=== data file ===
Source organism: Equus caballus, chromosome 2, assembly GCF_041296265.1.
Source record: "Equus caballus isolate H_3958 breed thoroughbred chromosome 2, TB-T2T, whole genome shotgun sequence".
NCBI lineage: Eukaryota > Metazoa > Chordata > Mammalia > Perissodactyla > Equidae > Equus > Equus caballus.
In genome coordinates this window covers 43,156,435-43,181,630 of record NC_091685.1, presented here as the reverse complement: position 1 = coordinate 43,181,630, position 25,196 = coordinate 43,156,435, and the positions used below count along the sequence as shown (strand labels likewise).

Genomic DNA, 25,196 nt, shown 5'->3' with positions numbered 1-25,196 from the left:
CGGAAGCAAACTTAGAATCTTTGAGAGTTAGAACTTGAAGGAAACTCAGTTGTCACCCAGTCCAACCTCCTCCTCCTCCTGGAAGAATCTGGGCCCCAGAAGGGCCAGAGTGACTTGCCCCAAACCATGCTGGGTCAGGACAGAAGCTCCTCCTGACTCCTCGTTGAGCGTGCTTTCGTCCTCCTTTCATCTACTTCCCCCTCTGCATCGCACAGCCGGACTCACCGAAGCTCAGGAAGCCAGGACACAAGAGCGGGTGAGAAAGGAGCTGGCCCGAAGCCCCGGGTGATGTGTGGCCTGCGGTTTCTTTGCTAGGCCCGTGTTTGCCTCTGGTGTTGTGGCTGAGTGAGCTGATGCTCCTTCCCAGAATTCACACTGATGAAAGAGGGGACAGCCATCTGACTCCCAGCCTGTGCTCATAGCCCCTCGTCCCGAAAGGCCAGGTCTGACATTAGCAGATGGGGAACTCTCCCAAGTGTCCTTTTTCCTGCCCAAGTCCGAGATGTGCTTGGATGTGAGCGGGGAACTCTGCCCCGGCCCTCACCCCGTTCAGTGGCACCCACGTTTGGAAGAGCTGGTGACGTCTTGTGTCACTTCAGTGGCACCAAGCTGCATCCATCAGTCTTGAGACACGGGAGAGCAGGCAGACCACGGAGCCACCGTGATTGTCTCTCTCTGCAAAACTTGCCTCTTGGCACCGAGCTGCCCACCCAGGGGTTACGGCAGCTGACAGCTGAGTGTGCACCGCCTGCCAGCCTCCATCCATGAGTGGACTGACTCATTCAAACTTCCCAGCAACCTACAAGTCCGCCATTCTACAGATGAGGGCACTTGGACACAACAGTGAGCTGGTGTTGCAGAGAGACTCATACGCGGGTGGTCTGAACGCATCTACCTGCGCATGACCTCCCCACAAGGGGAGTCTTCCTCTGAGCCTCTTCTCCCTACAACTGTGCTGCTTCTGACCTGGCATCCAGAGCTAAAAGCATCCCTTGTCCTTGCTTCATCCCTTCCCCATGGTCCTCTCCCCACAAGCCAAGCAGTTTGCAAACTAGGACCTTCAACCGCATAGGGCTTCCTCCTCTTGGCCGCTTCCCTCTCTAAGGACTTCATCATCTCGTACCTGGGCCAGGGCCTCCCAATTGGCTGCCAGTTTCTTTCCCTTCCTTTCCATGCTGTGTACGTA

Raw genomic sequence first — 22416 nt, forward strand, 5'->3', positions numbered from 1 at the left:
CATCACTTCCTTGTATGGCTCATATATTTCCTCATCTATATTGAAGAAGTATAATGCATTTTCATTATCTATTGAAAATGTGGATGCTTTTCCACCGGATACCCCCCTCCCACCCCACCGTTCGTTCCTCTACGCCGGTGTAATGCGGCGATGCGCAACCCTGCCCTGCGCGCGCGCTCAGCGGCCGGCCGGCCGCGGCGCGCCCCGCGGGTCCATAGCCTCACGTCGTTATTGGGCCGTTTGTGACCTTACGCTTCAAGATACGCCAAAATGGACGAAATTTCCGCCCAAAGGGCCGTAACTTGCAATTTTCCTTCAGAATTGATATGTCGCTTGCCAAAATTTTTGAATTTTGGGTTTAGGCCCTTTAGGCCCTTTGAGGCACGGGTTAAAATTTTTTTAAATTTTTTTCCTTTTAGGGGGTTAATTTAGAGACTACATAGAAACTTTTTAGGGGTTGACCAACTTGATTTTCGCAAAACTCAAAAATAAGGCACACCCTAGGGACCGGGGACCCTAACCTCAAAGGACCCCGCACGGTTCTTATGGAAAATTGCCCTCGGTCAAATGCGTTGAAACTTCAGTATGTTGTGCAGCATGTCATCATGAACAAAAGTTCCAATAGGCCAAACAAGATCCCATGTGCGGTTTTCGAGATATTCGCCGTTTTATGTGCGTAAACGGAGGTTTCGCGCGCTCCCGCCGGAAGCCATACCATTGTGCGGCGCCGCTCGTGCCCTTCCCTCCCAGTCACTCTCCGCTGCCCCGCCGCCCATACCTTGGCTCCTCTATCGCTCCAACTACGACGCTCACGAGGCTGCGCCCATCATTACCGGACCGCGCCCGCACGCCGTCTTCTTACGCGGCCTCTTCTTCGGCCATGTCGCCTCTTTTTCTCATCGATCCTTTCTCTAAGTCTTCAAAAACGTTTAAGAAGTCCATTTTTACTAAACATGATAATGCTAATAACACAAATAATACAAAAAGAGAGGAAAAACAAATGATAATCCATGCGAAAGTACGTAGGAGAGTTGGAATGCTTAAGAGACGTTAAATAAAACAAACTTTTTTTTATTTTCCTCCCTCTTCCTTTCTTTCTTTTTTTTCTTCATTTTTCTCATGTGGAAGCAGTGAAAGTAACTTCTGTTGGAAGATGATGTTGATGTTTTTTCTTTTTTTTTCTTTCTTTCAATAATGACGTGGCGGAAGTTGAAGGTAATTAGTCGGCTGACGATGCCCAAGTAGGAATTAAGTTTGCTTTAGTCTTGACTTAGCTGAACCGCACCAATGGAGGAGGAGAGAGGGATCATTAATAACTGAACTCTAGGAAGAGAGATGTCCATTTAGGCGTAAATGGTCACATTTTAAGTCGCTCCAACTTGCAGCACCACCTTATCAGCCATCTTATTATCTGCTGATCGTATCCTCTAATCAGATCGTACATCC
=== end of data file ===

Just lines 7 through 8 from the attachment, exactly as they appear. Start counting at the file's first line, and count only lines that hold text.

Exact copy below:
Raw genomic sequence first — 22416 nt, forward strand, 5'->3', positions numbered from 1 at the left:
CATCACTTCCTTGTATGGCTCATATATTTCCTCATCTATATTGAAGAAGTATAATGCATTTTCATTATCTATTGAAAATGTGGATGCTTTTCCACCGGATACCCCCCTCCCACCCCACCGTTCGTTCCTCTACGCCGGTGTAATGCGGCGATGCGCAACCCTGCCCTGCGCGCGCGCTCAGCGGCCGGCCGGCCGCGGCGCGCCCCGCGGGTCCATAGCCTCACGTCGTTATTGGGCCGTTTGTGACCTTACGCTTCAAGATACGCCAAAATGGACGAAATTTCCGCCCAAAGGGCCGTAACTTGCAATTTTCCTTCAGAATTGATATGTCGCTTGCCAAAATTTTTGAATTTTGGGTTTAGGCCCTTTAGGCCCTTTGAGGCACGGGTTAAAATTTTTTTAAATTTTTTTCCTTTTAGGGGGTTAATTTAGAGACTACATAGAAACTTTTTAGGGGTTGACCAACTTGATTTTCGCAAAACTCAAAAATAAGGCACACCCTAGGGACCGGGGACCCTAACCTCAAAGGACCCCGCACGGTTCTTATGGAAAATTGCCCTCGGTCAAATGCGTTGAAACTTCAGTATGTTGTGCAGCATGTCATCATGAACAAAAGTTCCAATAGGCCAAACAAGATCCCATGTGCGGTTTTCGAGATATTCGCCGTTTTATGTGCGTAAACGGAGGTTTCGCGCGCTCCCGCCGGAAGCCATACCATTGTGCGGCGCCGCTCGTGCCCTTCCCTCCCAGTCACTCTCCGCTGCCCCGCCGCCCATACCTTGGCTCCTCTATCGCTCCAACTACGACGCTCACGAGGCTGCGCCCATCATTACCGGACCGCGCCCGCACGCCGTCTTCTTACGCGGCCTCTTCTTCGGCCATGTCGCCTCTTTTTCTCATCGATCCTTTCTCTAAGTCTTCAAAAACGTTTAAGAAGTCCATTTTTACTAAACATGATAATGCTAATAACACAAATAATACAAAAAGAGAGGAAAAACAAATGATAATCCATGCGAAAGTACGTAGGAGAGTTGGAATGCTTAAGAGACGTTAAATAAAACAAACTTTTTTTTATTTTCCTCCCTCTTCCTTTCTTTCTTTTTTTTCTTCATTTTTCTCATGTGGAAGCAGTGAAAGTAACTTCTGTTGGAAGATGATGTTGATGTTTTTTCTTTTTTTTTCTTTCTTTCAATAATGACGTGGCGGAAGTTGAAGGTAATTAGTCGGCTGACGATGCCCAAGTAGGAATTAAGTTTGCTTTAGTCTTGACTTAGCTGAACCGCACCAATGGAGGAGGAGAGAGGGATCATTAATAACTGAACTCTAGGAAGAGAGATGTCCATTTAGGCGTAAATGGTCACATTTTAAGTCGCTCCAACTTGCAGCACCACCTTATCAGCCATCTTATTATCTGCTGATCGTATCCTCTAATCAGATCGTACATCC